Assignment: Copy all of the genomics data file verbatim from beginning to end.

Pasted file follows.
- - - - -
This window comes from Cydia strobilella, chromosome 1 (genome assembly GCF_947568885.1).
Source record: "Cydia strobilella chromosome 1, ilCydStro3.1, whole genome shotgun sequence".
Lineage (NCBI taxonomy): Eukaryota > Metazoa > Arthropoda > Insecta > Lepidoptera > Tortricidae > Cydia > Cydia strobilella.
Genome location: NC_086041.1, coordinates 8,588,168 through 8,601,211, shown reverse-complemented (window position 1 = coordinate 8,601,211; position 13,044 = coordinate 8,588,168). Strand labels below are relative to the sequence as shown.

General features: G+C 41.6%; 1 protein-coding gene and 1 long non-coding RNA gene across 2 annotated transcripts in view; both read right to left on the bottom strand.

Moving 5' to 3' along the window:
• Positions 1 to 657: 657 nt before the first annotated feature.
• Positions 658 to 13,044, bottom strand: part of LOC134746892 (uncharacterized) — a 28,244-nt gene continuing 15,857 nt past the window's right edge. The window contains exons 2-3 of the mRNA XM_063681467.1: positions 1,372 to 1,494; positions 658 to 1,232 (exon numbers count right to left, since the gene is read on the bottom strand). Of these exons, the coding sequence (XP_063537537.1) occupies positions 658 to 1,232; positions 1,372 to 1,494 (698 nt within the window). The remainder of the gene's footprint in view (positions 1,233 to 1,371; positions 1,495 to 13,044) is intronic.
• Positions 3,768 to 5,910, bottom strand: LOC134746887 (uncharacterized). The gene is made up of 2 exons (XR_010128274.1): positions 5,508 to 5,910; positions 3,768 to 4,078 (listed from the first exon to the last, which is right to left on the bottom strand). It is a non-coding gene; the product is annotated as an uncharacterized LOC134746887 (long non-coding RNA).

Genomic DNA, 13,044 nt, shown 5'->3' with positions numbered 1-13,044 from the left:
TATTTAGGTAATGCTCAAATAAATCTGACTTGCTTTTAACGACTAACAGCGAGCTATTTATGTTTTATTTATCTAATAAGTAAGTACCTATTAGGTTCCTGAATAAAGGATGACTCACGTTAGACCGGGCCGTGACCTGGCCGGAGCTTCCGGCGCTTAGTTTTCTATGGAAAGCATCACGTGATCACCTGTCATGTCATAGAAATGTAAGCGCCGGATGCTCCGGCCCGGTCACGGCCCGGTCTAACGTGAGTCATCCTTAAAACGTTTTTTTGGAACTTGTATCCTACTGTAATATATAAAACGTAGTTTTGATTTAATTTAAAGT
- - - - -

This window comes from Cydia strobilella, chromosome 1 (genome assembly GCF_947568885.1).
Source record: "Cydia strobilella chromosome 1, ilCydStro3.1, whole genome shotgun sequence".
Lineage (NCBI taxonomy): Eukaryota > Metazoa > Arthropoda > Insecta > Lepidoptera > Tortricidae > Cydia > Cydia strobilella.
Genome location: NC_086041.1, coordinates 8,588,168 through 8,601,211, shown reverse-complemented (window position 1 = coordinate 8,601,211; position 13,044 = coordinate 8,588,168). Strand labels below are relative to the sequence as shown.

General features: G+C 41.6%; 1 protein-coding gene and 1 long non-coding RNA gene across 2 annotated transcripts in view; both read right to left on the bottom strand.

Moving 5' to 3' along the window:
• Positions 1 to 657: 657 nt before the first annotated feature.
• Positions 658 to 13,044, bottom strand: part of LOC134746892 (uncharacterized) — a 28,244-nt gene continuing 15,857 nt past the window's right edge. The window contains exons 2-3 of the mRNA XM_063681467.1: positions 1,372 to 1,494; positions 658 to 1,232 (exon numbers count right to left, since the gene is read on the bottom strand). Of these exons, the coding sequence (XP_063537537.1) occupies positions 658 to 1,232; positions 1,372 to 1,494 (698 nt within the window). The remainder of the gene's footprint in view (positions 1,233 to 1,371; positions 1,495 to 13,044) is intronic.
• Positions 3,768 to 5,910, bottom strand: LOC134746887 (uncharacterized). The gene is made up of 2 exons (XR_010128274.1): positions 5,508 to 5,910; positions 3,768 to 4,078 (listed from the first exon to the last, which is right to left on the bottom strand). It is a non-coding gene; the product is annotated as an uncharacterized LOC134746887 (long non-coding RNA).

Genomic DNA, 13,044 nt, shown 5'->3' with positions numbered 1-13,044 from the left:
TATTTAGGTAATGCTCAAATAAATCTGACTTGCTTTTAACGACTAACAGCGAGCTATTTATGTTTTATTTATCTAATAAGTAAGTACCTATTAGGTTCCTGAATAAAGGATGACTCACGTTAGACCGGGCCGTGACCTGGCCGGAGCTTCCGGCGCTTAGTTTTCTATGGAAAGCATCACGTGATCACCTGTCATGTCATAGAAATGTAAGCGCCGGATGCTCCGGCCCGGTCACGGCCCGGTCTAACGTGAGTCATCCTTAAAACGTTTTTTTGGAACTTGTATCCTACTGTAATATATAAAACGTAGTTTTGATTTAATTTAAAGT